Nature Abstractions

Drawing with Sticks

The Monday Muse Group started a new session this week with ink play using sticks carved from drift wood I collected on the beach last week.

youarethetruthHiggens Black India and acrylic inks and gesso on w/c paper, 10 X 11″

You are the. . .bomb. the explosion, the fire and the flame

You are the river that quenches, the tide pools and eddies, the cascades and falls

You are the turns and bends, the back and forth.

Quit looking elsewhere. it’s all here.

You are the bearer of the truth in layers folded in one upon another

You burn and in the burning cool.

sticks

There is one spot open in the Monday Afternoon Muse Group if you would like to drop in and give it a try! Visit my website for more info and to email me.

There’s Always a Way

There’s always a way. . .

alwaysaway

ink, gesso, watercolor pencils on 10 X 10″ w/c paper

there is always a way around or through or behind

a zig and a zag to sidestep an enemy

pointers to show you the way

but look for their subtle shapes

follow them through narrow spaces

make yourself ever so small and silent and inconspicuous

there are clouds to hide in until the landscape clears enough for a bold new direction.

there is always a way

I am a champion of intuitive thinking and decision making, a Piscean, always willing to float in murky waters, swim in different directions, hanging out until an answer presents itself and feels right.

Sometimes of course this is very frustrating. I admire those who seem to know who they are, make well considered plans and carry them out successfully, especially artists who set a direction for their art and stick to it, at least for a while. I am always a bit surprised at my own successes and reluctant to take any personal credit because they seem too external.

The real delight for me is to see what happened on the paper or canvas when I was just busy trying to get the right color on my brush. Ironic then, that I would find myself in the teacher role. But I am willing to jump into the murky waters with other artists and see what shared revelations may occur. That’s what my Artful Muse courses are about, along with lots of mixed media materials and technique fun.

A new Monday Muse Group starts September 12 and there are a couple spots open at this point if you’re interested in joining. In the October 8 and November 12 mini-workshops we’ll be continuing the exploration of the Japanese esthetic Wabi Sabi.

drawwithstick

On October 8 the focus will be finding natural ways to apply inks, graphite and charcoal to paper, making marks with sticks and more.

sepia+ricepaper.jpg

On November 12 we’ll be exploring natural textures and paper overlays. For more information about all my courses visit my website and contact me with any questions!

Keep it simple

naturedoesnothurry

black and sepia inks on w/c paper, 10 X 11″

Nature does not hurry, yet everything is accomplished.  -Lao Tse

Take a piece of tissue paper.  Crinkle it up and place it on the paper. Squirt some ink on the tissue. Roll over it with a brayer. Now use the same tissue paper to print more ink marks on the paper. Keep it simple. Dip a home made bamboo pen in the ink and add a quote.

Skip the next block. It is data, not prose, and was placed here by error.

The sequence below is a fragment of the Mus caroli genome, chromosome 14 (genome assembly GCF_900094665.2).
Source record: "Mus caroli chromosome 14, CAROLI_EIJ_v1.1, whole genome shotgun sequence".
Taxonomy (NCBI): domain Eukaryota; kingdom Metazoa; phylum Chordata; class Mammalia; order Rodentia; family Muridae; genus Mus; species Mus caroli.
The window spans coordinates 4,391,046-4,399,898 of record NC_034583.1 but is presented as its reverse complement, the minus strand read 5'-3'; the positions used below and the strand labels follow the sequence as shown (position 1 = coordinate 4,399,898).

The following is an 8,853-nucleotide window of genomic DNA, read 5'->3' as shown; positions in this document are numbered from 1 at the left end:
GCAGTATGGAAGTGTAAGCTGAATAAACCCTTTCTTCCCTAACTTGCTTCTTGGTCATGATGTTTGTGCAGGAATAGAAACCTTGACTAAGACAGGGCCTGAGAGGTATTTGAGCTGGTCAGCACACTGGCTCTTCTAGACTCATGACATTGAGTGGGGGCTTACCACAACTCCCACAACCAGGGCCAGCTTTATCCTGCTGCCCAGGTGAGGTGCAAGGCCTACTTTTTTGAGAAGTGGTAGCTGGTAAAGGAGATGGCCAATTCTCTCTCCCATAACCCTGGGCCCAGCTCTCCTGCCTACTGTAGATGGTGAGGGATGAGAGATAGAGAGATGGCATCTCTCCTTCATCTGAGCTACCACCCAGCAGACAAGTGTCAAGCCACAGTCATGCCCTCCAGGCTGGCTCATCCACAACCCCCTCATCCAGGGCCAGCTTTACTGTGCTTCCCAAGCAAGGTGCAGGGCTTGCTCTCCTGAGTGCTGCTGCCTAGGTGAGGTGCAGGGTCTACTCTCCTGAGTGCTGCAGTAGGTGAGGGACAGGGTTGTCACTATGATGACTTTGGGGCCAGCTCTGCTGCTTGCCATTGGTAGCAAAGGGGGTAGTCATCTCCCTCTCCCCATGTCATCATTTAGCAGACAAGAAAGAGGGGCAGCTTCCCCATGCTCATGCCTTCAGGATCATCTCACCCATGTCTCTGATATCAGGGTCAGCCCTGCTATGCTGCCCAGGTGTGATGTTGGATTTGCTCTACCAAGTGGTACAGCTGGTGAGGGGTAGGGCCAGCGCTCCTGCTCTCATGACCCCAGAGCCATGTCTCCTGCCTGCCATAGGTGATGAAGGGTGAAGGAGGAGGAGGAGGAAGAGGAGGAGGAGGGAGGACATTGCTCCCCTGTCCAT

mudluscious

Now take it one step further and draw on it a bit with a water soluble pencil. Paint a whisper glaze of dilute acrylic. Keep it simple.

The world is mud-luscious and puddle-wonderful.  – E.E. Cummings

Black and White hold hands

teeth

inks and gesso on w/c paper 10 X 11″, workshop demo

There’s teeth in this one, a snarl through bared teeth, a jagged fence, a bit of slime. I am dying to get away, but held in place with a fascination at the bizarre beauty of the scene unfolding.

Go ahead and take me to the edge where all the action is, where sea meets land, nature meets city, good meets evil, and life unspools in alternating increments of stress and peace. Black and white are always holding hands and taking turns.

Wet some shapes on the paper, squirt on some inks. Tip the paper. Add gesso and scrape through it, picking up some wet ink with a notched scraper. Move the fingers in to smooth some passages, mixing gesso with ink.  Now meet the image which has appeared.

This was the first exercise in the Wabi Sabi workshop, to let the inks talk.

The Quest for Beauty

chrysalid2

“Chrysalid II”, inks, gesso, pencil, collage on canvas 24″X24″

In his book Wabi Sabi: Further Thoughts, Leonard Koren shares the quest for beauty that led  him to explore more deeply the wabi-sabi way.  In his definition of beauty he writes:

By “beauty” I mean that complex of exciting, pleasurable sensations-ostensibly emanating from things – that makes us feel more alive and connected to the world.  Often these feelings are accompanied by a compelling sense of truth, goodness, and/or love.

I can’t think of a better explanation for why I paint! But it goes beyond that to an honoring of life, with all its natural processes. Wabi sabi is a celebration of the roughness and unevenness of life as it unfolds in bumps and starts, one forward and two steps back. I imagine the gnarled old apple tree in my garden that wears its age with the grace and originality as I aspire to. The rusty garden implements, the grasses draping over my walkway, and in my studio – the torn paper and textured surfaces I love to paint on.